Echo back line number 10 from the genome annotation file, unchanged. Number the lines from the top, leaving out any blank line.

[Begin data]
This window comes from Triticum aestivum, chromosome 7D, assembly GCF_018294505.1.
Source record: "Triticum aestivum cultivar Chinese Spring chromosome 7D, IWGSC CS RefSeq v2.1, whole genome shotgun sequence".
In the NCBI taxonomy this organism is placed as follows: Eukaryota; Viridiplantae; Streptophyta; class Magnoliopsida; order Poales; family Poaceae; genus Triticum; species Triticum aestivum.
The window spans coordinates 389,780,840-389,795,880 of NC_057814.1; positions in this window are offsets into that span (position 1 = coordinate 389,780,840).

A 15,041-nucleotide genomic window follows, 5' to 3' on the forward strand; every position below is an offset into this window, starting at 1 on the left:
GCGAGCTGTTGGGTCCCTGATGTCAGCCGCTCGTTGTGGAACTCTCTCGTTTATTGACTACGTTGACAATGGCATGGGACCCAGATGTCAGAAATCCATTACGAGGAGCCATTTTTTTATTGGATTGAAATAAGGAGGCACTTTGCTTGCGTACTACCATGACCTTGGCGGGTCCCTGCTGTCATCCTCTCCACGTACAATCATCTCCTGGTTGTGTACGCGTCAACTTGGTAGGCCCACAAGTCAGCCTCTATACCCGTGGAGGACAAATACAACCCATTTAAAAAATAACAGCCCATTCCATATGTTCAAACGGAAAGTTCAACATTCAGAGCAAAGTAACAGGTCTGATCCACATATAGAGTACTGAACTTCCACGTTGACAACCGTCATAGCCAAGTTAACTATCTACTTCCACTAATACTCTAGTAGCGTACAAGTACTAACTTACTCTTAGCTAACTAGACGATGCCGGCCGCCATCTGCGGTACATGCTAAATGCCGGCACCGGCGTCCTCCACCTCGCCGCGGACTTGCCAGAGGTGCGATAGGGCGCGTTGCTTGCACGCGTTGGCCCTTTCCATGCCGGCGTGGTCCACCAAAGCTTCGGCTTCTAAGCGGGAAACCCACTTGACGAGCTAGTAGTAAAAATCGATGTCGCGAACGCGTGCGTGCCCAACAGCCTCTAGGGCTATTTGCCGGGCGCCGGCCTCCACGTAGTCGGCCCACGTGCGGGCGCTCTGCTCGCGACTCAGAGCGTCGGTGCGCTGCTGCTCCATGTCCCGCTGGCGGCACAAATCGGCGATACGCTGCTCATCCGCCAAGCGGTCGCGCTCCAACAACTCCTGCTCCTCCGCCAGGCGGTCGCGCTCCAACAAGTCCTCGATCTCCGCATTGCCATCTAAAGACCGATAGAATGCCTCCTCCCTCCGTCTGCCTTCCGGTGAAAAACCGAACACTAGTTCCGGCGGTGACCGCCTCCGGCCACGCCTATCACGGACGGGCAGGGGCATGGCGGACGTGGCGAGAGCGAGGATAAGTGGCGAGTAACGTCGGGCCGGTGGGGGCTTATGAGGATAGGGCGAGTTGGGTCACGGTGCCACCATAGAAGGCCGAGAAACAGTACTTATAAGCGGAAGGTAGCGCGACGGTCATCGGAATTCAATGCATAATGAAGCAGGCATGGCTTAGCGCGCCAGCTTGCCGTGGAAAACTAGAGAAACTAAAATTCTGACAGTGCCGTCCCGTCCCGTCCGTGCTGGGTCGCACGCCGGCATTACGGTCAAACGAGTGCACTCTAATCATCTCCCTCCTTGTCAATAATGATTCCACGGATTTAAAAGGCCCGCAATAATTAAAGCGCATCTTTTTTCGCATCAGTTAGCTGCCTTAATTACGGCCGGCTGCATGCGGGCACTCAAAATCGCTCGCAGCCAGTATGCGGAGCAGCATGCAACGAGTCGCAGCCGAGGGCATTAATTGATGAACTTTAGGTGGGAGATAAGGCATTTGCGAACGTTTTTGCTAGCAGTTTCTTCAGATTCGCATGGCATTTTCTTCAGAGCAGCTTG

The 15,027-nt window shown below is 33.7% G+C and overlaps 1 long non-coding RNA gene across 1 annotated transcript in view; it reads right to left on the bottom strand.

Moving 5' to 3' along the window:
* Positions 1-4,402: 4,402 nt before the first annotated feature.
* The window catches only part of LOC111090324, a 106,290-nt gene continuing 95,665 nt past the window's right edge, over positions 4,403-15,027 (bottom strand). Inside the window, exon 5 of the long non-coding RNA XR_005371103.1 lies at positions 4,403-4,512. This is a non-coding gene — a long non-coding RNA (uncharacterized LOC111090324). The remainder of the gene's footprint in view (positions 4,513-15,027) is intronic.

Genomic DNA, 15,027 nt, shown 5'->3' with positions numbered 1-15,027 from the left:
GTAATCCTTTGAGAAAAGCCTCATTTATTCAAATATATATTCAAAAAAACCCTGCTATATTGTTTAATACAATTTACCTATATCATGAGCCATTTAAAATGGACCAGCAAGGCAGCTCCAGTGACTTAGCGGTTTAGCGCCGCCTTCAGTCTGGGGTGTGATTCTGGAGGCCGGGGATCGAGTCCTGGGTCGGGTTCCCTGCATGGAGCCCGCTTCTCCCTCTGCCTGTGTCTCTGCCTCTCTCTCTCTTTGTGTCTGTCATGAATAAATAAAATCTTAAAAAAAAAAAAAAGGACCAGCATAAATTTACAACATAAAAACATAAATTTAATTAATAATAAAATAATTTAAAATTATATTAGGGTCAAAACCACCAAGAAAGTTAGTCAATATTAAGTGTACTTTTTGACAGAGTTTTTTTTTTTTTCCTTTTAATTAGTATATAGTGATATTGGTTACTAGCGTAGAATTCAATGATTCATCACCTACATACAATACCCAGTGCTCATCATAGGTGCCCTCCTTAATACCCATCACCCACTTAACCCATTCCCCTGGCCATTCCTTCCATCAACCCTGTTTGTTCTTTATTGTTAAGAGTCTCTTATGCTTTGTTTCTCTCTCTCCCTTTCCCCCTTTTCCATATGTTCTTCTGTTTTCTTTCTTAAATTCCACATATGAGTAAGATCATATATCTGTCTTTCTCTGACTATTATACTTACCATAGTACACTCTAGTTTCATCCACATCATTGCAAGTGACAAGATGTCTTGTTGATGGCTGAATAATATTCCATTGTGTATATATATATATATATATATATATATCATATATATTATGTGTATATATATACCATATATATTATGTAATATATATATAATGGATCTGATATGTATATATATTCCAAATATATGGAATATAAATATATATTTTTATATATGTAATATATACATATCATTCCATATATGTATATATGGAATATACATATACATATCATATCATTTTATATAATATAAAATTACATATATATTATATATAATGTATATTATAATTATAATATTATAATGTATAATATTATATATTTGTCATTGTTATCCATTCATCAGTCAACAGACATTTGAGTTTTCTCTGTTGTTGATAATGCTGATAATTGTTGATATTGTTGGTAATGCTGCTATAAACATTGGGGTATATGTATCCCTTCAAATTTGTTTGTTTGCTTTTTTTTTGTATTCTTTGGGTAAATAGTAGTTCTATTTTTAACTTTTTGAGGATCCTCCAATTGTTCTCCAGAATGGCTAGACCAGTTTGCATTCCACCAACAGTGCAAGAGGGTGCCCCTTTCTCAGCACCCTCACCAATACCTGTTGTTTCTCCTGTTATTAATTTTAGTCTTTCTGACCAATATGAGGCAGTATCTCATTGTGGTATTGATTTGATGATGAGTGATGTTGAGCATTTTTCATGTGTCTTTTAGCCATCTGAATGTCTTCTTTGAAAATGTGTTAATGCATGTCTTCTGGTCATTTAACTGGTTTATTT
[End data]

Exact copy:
* The window catches only part of LOC111090324, a 106,290-nt gene continuing 95,665 nt past the window's right edge, over positions 4,403-15,027 (bottom strand). Inside the window, exon 5 of the long non-coding RNA XR_005371103.1 lies at positions 4,403-4,512. This is a non-coding gene — a long non-coding RNA (uncharacterized LOC111090324). The remainder of the gene's footprint in view (positions 4,513-15,027) is intronic.